If you’re a single mom struggling to play the part of both parents, encourage your son not only to maintain healthy relationships with peers, but more importantly, to build friendships with a group of godly men.  It’s within a group of mature and responsible guys that your son will be initiated into manhood and find mentors that can help him make the transition into adult life.

Boys Are Fighters

Why is every stick in the hands of a boy magically transformed into a sword?  Why do boys crave the competition of sports, the challenges of video games?  It’s because boys are fighters.  It’s why they grow up to be boxers, soldiers, football players, firemen, or policemen.  In his book, Wild at Heart, author John Elridge writes, “Deep in his heart, every man longs for a battle to fight, an adventure to live, and a beauty to rescue.”  This inner warrior in your son is a good thing.  A healthy, fighting spirit is what gives men perseverance, strength of will, and the ability to tackle life’s obstacles in their path.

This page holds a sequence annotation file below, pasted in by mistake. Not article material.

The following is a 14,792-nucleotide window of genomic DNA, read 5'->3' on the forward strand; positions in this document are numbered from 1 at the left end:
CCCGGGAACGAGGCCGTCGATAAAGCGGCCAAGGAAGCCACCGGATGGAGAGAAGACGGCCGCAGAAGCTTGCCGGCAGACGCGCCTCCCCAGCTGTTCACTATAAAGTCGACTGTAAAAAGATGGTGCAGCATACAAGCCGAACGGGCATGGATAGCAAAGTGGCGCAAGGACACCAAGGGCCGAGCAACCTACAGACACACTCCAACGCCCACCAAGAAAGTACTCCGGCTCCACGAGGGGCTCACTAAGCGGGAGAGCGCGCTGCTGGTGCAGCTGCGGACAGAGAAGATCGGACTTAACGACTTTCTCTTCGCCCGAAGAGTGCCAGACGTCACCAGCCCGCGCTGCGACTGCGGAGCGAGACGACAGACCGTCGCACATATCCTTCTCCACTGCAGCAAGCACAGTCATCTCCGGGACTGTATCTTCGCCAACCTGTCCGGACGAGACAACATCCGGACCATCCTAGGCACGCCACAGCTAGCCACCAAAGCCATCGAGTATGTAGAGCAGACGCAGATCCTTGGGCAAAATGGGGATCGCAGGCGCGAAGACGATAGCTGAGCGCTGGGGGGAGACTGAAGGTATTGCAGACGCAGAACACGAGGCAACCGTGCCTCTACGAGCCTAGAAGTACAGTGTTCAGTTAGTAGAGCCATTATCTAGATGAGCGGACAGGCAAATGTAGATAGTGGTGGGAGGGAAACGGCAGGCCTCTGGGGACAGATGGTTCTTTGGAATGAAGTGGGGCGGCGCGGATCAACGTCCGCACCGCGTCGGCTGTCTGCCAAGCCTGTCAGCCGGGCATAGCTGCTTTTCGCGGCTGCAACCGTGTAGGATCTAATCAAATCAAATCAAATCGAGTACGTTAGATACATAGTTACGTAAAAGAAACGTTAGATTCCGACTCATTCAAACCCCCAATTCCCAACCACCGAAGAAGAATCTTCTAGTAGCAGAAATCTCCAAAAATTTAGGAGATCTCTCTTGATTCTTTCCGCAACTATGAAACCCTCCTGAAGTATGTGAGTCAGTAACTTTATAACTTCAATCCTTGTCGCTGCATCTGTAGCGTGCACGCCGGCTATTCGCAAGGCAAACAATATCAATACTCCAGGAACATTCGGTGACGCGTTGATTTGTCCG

But like all good qualities, being a fighter can get a boy in trouble.  And I’m not talking about getting in skirmishes at school or wrestling with siblings.  Many parents are struggling to understand why their sons are addicted to violent video games.  Left to their own devices, some teenage boys will spend hours and hours in front of a screen, lost in a world of adventure.  For them, it might be an outlet for that daring spirit, the need to do battle and feel accomplished.  So rather than ban your son from video games, channel that desire into more worthy hobbies.  Get him a membership to a rock-climbing gym.  Assign a section of the garage for him to paint or make pottery.  Sign him up for karate classes.  Buy a second-hand guitar, and take him out to dinner when he finally plays “Smoke on the Water.”  Boys go to battle to accomplish something.  So fuel that good desire for ambition by giving them opportunities to succeed at projects, quests, and activities that are worthwhile.